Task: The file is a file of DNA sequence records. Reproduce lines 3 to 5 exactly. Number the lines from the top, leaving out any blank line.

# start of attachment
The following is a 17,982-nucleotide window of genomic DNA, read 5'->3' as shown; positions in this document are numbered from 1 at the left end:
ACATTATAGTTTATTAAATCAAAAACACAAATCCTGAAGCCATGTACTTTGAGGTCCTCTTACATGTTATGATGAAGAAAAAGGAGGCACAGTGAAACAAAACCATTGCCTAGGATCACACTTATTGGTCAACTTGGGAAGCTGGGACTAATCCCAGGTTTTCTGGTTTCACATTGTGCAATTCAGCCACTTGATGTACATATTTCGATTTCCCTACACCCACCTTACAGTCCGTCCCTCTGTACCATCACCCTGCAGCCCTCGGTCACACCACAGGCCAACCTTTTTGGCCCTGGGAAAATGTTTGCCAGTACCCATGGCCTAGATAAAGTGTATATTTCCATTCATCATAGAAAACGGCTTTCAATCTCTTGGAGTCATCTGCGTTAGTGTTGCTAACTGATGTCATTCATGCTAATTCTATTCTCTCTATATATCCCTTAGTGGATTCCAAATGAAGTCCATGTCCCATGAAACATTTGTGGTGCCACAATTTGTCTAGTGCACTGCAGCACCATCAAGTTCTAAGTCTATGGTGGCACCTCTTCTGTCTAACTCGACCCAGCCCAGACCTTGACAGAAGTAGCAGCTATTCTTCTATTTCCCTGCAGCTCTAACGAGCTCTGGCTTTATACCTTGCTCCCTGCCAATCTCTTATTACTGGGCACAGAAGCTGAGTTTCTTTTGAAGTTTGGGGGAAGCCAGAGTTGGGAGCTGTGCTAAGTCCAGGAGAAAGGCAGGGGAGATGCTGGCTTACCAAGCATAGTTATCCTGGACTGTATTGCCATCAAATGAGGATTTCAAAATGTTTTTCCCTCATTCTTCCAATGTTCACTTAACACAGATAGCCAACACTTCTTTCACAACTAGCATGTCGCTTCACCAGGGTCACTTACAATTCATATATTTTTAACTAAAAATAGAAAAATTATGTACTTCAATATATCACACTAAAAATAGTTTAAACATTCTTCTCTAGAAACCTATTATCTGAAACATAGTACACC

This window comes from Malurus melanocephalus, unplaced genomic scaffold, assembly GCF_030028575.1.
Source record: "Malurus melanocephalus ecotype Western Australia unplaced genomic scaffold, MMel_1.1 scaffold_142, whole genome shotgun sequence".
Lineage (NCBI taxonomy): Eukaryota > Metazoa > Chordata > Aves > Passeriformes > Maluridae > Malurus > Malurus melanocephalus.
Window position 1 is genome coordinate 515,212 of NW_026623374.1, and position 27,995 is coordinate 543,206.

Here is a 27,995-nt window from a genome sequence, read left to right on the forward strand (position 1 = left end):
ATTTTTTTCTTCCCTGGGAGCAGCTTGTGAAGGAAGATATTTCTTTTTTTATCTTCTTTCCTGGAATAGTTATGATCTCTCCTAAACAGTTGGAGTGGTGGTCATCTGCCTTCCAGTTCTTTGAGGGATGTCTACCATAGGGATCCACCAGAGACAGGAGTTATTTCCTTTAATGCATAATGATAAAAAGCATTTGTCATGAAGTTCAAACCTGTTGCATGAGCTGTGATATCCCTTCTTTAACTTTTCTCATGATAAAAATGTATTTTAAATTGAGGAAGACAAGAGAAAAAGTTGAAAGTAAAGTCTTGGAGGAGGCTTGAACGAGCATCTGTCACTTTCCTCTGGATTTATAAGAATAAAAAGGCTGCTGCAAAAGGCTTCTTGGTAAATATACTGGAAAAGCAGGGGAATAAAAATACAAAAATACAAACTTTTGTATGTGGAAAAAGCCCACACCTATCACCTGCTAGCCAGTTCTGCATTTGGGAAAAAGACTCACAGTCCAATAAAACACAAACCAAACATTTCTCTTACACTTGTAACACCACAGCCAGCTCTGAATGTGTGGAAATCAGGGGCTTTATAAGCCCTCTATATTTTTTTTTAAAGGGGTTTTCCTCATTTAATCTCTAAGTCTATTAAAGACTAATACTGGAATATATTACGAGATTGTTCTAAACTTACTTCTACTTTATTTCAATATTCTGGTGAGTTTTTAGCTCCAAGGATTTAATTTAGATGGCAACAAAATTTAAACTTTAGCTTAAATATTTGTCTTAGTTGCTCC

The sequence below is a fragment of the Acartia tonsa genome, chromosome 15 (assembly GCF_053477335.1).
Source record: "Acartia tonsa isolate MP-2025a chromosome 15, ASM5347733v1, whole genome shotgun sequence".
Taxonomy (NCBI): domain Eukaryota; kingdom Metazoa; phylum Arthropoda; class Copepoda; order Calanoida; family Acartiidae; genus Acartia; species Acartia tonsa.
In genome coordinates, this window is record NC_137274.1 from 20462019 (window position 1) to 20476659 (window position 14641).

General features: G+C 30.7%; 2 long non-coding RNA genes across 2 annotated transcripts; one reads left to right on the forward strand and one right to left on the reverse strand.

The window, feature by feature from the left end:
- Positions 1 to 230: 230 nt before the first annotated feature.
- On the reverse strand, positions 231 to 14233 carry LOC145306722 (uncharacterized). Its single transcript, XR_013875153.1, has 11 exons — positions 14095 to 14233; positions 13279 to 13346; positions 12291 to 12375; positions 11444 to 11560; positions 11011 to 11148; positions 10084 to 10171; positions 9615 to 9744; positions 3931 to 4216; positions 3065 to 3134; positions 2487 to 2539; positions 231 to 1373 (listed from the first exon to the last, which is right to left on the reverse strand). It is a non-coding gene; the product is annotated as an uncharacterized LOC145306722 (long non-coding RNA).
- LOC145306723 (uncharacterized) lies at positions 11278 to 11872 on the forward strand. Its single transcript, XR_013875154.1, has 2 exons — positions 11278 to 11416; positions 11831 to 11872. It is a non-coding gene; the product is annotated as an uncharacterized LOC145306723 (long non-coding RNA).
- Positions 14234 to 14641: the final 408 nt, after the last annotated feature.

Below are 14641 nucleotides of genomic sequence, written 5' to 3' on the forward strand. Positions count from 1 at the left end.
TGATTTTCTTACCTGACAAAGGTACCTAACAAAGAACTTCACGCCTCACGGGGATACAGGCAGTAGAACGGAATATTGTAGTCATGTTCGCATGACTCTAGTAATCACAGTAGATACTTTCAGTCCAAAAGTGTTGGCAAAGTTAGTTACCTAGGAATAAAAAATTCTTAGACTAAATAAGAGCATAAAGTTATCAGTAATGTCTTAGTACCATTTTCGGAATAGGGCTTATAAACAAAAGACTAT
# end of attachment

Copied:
This window comes from Malurus melanocephalus, unplaced genomic scaffold, assembly GCF_030028575.1.
Source record: "Malurus melanocephalus ecotype Western Australia unplaced genomic scaffold, MMel_1.1 scaffold_142, whole genome shotgun sequence".
Lineage (NCBI taxonomy): Eukaryota > Metazoa > Chordata > Aves > Passeriformes > Maluridae > Malurus > Malurus melanocephalus.